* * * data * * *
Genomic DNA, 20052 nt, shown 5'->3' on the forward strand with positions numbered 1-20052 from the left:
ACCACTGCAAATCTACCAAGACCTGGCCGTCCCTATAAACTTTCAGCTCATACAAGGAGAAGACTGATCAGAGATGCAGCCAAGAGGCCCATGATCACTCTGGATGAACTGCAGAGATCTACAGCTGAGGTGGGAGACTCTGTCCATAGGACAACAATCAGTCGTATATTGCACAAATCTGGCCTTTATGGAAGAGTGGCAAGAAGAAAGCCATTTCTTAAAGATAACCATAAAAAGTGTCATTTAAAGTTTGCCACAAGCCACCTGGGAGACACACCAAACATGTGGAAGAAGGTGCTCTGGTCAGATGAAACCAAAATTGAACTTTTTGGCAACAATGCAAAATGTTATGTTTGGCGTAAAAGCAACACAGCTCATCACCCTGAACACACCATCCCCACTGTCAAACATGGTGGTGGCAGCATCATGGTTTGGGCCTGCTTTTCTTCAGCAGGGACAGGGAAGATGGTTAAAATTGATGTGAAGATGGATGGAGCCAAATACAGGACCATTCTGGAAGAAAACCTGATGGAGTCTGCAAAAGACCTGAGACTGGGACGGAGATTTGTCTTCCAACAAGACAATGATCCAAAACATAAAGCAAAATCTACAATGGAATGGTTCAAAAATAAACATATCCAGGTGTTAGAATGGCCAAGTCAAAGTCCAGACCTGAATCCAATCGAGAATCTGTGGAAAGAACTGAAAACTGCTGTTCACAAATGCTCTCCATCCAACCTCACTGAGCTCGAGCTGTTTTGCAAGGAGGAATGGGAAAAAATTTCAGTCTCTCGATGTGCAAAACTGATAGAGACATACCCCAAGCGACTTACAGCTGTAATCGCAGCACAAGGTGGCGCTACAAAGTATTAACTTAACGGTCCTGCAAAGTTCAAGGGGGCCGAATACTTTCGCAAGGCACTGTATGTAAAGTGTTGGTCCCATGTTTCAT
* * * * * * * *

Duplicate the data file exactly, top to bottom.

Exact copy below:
Genomic DNA, 20052 nt, shown 5'->3' on the forward strand with positions numbered 1-20052 from the left:
ACCACTGCAAATCTACCAAGACCTGGCCGTCCCTATAAACTTTCAGCTCATACAAGGAGAAGACTGATCAGAGATGCAGCCAAGAGGCCCATGATCACTCTGGATGAACTGCAGAGATCTACAGCTGAGGTGGGAGACTCTGTCCATAGGACAACAATCAGTCGTATATTGCACAAATCTGGCCTTTATGGAAGAGTGGCAAGAAGAAAGCCATTTCTTAAAGATAACCATAAAAAGTGTCATTTAAAGTTTGCCACAAGCCACCTGGGAGACACACCAAACATGTGGAAGAAGGTGCTCTGGTCAGATGAAACCAAAATTGAACTTTTTGGCAACAATGCAAAATGTTATGTTTGGCGTAAAAGCAACACAGCTCATCACCCTGAACACACCATCCCCACTGTCAAACATGGTGGTGGCAGCATCATGGTTTGGGCCTGCTTTTCTTCAGCAGGGACAGGGAAGATGGTTAAAATTGATGTGAAGATGGATGGAGCCAAATACAGGACCATTCTGGAAGAAAACCTGATGGAGTCTGCAAAAGACCTGAGACTGGGACGGAGATTTGTCTTCCAACAAGACAATGATCCAAAACATAAAGCAAAATCTACAATGGAATGGTTCAAAAATAAACATATCCAGGTGTTAGAATGGCCAAGTCAAAGTCCAGACCTGAATCCAATCGAGAATCTGTGGAAAGAACTGAAAACTGCTGTTCACAAATGCTCTCCATCCAACCTCACTGAGCTCGAGCTGTTTTGCAAGGAGGAATGGGAAAAAATTTCAGTCTCTCGATGTGCAAAACTGATAGAGACATACCCCAAGCGACTTACAGCTGTAATCGCAGCACAAGGTGGCGCTACAAAGTATTAACTTAACGGTCCTGCAAAGTTCAAGGGGGCCGAATACTTTCGCAAGGCACTGTATGTAAAGTGTTGGTCCCATGTTTCAT